Border closures may be a thing of the past now that the health crisis has been controlled, at least across a majority of destinations, but that’s not to say international travel is rule-free. Quite the contrary: Americans can still be denied entry to a foreign country for numerous reasons, including not having the number of blank passport pages required.
Some Countries Require At Least Two Blank Pages
As it turns out, passport validity is not the only detail travelers need to be mindful of. Besides checking they have six months of validity left, even when planning to return home much sooner, they must guarantee their travel document complies with entry guidelines set out by foreign authorities at their country of arrival.
Different countries establish their own rules when it comes to managing borders, such as demanding a visa in advance or charging an entry fee. Though, when it comes to passports specifically, as a general rule, they should be machine-readable in principle and in good condition, with the bearer’s personal information perfectly visible.
Additionally, the binding cannot have come loose or be frayed, and the booklet or machine-readable lines must not have sustained damage in any way. This is common knowledge, but there is one more thing that is often overlooked yet has the potential to ruin a vacation or, even worse: leave you stranded abroad with no means to get home.
Ensuring there are sufficient pages on your booklet for visas to be issued is just as important as checking validity or protecting the passport from environmental factors. As stated by Condy Candee, a travel expert and founder of luggage store company Bounce, those who run out of pages will be expected to renew their passport sooner than the expiry date.
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‘Some countries, such as Italy, require a fully blank visa page for valid entry, while others, such as South Africa, require at least two,’ Candee remarked, urging travelers to check the requirements at their destination before heading to the airport so they won’t get caught by surprise. That is particularly true in the African and Asian continents:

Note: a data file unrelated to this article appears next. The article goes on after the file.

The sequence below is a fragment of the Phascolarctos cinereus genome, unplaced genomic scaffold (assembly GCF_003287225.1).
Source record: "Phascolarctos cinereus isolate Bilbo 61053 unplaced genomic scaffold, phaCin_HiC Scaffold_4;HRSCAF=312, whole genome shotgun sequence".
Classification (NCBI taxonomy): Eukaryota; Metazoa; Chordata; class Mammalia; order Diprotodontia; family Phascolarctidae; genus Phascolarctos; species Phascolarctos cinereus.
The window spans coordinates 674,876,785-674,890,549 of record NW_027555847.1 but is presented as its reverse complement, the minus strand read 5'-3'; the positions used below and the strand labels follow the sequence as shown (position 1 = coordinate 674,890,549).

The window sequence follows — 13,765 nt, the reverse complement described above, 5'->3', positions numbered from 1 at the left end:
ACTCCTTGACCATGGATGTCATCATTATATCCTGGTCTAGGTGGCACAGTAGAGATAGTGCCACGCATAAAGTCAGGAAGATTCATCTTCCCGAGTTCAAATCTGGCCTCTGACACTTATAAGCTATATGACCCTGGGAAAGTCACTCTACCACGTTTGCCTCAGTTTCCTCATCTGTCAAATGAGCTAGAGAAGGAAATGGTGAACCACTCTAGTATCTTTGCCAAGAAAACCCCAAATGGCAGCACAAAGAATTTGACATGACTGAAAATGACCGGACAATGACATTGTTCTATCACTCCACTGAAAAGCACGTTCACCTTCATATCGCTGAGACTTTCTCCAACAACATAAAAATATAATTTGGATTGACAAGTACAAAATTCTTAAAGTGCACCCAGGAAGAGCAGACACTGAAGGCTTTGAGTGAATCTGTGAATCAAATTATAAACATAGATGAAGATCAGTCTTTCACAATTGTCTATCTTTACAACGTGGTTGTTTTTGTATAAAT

The Problem With Visa Stickers
Americans can enter a majority of countries in Europe and the Western World visa-free, which usually entails getting stamped in and out of different territories. In Asia, however, several countries have a Visa On Arrival (VOA) or pre-arrival visa policy, and other than entry and exit stamps, a full page is needed so a visa sticker can be affixed.
In Vietnam, for instance, travelers are expected to present a passport with a minimum of two empty pages to be used, as border guards will refuse to place sticker visas over previous stamps or expired visas. The same applies to Laos and Indonesia, two of Southeast Asia’s leading tourist destinations, where visas are granted on arrival.
Alvaro Rojas, a professional traveler who is currently backpacking across the region, got on the wrong side of Laos border officers when attempting to cross into the country from a land border with visa-free Thailand due to not having the right amount of blank pages. Mr. Rojas is reportedly the youngest Spaniard to visit every country in the world.
It may be an airline’s job to check a traveler’s documentation ahead of allowing boarding in order to avoid a potential entry refusal at their destination, but check-in staff do not routinely conduct passport checks unless verifying the expiry date, any visa restrictions that may apply to certain nationalities, and a pre-issued visa’s validity.
The American passport is one of the most powerful in the world, granting easy entry to up to 186 destinations in 2023. Be that as it may, U.S. citizens are expected to ensure they have enough pages available and that they will be eligible for entry into a foreign country themselves, even when not requiring a visa or any sort of entry permit in advance.
For more information on entry requirements for specific destinations, travelers are advised to refer to the official website of relevant authorities, such as Consulates or the U.S. Embassy.
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This article originally appeared on TravelOffPath.com
Sunday 29th of January 2023
Doesn't really seem to be the sort of problem many people will ever have.. what with Europe, the United States, and alot of other territories doing away with passport stamping altogether.